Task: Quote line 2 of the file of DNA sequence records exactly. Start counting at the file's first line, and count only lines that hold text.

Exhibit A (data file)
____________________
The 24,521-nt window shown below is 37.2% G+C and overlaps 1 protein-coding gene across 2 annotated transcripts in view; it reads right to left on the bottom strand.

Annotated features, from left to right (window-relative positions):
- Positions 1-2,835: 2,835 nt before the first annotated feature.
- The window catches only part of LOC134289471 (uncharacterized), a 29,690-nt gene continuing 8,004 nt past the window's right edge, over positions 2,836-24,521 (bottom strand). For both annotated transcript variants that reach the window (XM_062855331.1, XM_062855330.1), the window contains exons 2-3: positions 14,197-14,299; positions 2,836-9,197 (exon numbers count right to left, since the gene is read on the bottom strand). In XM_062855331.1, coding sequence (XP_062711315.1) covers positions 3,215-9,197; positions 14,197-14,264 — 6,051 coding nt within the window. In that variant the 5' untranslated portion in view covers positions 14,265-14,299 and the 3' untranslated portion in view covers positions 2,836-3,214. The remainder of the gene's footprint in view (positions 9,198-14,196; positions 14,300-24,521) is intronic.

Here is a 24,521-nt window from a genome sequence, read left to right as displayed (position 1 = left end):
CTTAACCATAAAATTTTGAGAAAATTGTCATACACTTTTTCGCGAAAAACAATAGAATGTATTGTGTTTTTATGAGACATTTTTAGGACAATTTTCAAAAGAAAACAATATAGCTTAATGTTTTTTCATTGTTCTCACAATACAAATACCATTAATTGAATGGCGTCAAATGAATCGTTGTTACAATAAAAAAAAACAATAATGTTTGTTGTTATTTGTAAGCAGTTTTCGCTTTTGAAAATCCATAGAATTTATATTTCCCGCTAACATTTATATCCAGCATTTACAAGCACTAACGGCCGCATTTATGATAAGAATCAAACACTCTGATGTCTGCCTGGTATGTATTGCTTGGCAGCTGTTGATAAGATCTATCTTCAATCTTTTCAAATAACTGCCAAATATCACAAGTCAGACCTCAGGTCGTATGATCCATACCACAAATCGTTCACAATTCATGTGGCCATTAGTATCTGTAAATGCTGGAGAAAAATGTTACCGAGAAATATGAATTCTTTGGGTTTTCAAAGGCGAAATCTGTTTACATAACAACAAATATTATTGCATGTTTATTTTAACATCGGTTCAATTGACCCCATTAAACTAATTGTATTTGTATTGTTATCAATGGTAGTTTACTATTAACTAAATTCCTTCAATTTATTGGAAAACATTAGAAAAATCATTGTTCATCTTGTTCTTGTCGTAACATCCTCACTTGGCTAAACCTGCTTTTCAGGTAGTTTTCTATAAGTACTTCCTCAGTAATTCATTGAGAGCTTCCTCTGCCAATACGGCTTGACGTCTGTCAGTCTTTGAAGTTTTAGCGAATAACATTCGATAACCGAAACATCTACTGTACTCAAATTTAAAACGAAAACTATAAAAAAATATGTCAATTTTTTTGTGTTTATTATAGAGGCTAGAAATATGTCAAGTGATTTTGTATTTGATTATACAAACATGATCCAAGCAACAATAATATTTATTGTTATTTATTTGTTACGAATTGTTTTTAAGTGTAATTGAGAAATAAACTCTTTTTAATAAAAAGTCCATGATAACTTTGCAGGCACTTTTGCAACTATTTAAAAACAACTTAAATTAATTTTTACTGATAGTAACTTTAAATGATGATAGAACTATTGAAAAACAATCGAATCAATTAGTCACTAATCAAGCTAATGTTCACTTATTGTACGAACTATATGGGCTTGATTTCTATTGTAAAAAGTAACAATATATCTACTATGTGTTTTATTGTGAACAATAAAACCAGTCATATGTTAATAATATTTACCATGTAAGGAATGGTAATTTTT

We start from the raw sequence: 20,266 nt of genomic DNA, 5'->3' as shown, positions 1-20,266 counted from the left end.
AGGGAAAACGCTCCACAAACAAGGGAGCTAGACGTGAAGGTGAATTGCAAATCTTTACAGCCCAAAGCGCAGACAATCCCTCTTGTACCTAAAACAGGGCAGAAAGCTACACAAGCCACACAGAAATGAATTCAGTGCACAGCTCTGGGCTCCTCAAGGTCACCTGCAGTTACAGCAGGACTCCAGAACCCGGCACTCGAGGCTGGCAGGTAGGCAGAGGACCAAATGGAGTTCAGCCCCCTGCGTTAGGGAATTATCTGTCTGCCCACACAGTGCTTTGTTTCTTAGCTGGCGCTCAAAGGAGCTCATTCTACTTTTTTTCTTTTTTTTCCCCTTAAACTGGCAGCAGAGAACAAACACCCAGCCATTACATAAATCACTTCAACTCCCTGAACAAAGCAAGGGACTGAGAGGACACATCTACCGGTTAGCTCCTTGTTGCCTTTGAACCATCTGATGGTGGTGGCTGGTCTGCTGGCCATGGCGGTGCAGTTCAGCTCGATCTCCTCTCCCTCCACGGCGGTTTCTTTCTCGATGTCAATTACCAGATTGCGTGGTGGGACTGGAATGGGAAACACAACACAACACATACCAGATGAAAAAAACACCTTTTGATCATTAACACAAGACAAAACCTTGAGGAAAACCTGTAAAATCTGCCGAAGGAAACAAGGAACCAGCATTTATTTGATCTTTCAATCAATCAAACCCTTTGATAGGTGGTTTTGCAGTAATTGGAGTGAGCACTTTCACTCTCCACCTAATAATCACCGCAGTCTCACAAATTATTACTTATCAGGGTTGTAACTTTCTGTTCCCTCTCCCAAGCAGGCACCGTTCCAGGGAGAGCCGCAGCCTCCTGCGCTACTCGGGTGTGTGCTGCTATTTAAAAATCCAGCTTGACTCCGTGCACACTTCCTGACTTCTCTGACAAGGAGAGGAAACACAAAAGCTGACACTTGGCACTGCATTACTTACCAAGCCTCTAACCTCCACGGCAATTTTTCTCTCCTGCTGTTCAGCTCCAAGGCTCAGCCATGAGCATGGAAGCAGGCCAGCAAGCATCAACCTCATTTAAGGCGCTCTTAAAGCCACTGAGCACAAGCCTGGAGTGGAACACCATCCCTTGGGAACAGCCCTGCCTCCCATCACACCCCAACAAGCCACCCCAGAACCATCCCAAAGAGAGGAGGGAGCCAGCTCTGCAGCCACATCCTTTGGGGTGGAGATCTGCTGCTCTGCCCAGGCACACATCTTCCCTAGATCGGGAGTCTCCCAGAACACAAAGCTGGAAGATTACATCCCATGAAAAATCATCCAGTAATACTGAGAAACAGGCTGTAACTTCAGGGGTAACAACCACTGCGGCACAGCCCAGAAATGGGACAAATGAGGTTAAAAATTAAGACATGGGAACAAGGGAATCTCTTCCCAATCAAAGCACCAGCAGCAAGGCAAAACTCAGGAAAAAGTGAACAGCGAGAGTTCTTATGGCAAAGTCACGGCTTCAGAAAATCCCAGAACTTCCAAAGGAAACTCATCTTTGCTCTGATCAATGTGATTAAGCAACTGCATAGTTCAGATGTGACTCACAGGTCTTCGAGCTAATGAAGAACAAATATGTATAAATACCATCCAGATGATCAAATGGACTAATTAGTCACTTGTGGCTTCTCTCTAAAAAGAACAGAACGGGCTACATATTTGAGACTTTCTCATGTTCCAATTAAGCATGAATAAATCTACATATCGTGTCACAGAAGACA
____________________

Annotated features, from left to right (window-relative positions):